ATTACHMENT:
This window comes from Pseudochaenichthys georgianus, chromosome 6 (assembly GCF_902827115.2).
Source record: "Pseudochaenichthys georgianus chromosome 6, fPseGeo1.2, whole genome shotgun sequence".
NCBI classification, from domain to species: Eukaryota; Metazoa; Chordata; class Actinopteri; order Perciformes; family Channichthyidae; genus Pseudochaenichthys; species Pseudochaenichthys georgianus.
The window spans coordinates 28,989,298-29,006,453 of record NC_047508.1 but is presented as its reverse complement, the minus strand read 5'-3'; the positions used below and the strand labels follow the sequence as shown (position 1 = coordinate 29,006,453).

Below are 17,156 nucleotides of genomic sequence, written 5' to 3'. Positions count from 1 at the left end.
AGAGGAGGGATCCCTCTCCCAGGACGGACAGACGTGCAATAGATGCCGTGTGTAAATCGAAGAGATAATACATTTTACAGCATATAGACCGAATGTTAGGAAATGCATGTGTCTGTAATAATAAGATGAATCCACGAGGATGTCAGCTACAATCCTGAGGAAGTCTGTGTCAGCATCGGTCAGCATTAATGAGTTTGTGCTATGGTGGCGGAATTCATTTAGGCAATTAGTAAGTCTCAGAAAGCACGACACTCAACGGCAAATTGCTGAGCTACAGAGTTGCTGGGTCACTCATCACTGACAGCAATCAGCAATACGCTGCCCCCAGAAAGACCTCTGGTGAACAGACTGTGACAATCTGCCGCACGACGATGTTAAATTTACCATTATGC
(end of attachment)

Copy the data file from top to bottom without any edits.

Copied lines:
This window comes from Pseudochaenichthys georgianus, chromosome 6 (assembly GCF_902827115.2).
Source record: "Pseudochaenichthys georgianus chromosome 6, fPseGeo1.2, whole genome shotgun sequence".
NCBI classification, from domain to species: Eukaryota; Metazoa; Chordata; class Actinopteri; order Perciformes; family Channichthyidae; genus Pseudochaenichthys; species Pseudochaenichthys georgianus.
The window spans coordinates 28,989,298-29,006,453 of record NC_047508.1 but is presented as its reverse complement, the minus strand read 5'-3'; the positions used below and the strand labels follow the sequence as shown (position 1 = coordinate 29,006,453).

Below are 17,156 nucleotides of genomic sequence, written 5' to 3'. Positions count from 1 at the left end.
AGAGGAGGGATCCCTCTCCCAGGACGGACAGACGTGCAATAGATGCCGTGTGTAAATCGAAGAGATAATACATTTTACAGCATATAGACCGAATGTTAGGAAATGCATGTGTCTGTAATAATAAGATGAATCCACGAGGATGTCAGCTACAATCCTGAGGAAGTCTGTGTCAGCATCGGTCAGCATTAATGAGTTTGTGCTATGGTGGCGGAATTCATTTAGGCAATTAGTAAGTCTCAGAAAGCACGACACTCAACGGCAAATTGCTGAGCTACAGAGTTGCTGGGTCACTCATCACTGACAGCAATCAGCAATACGCTGCCCCCAGAAAGACCTCTGGTGAACAGACTGTGACAATCTGCCGCACGACGATGTTAAATTTACCATTATGC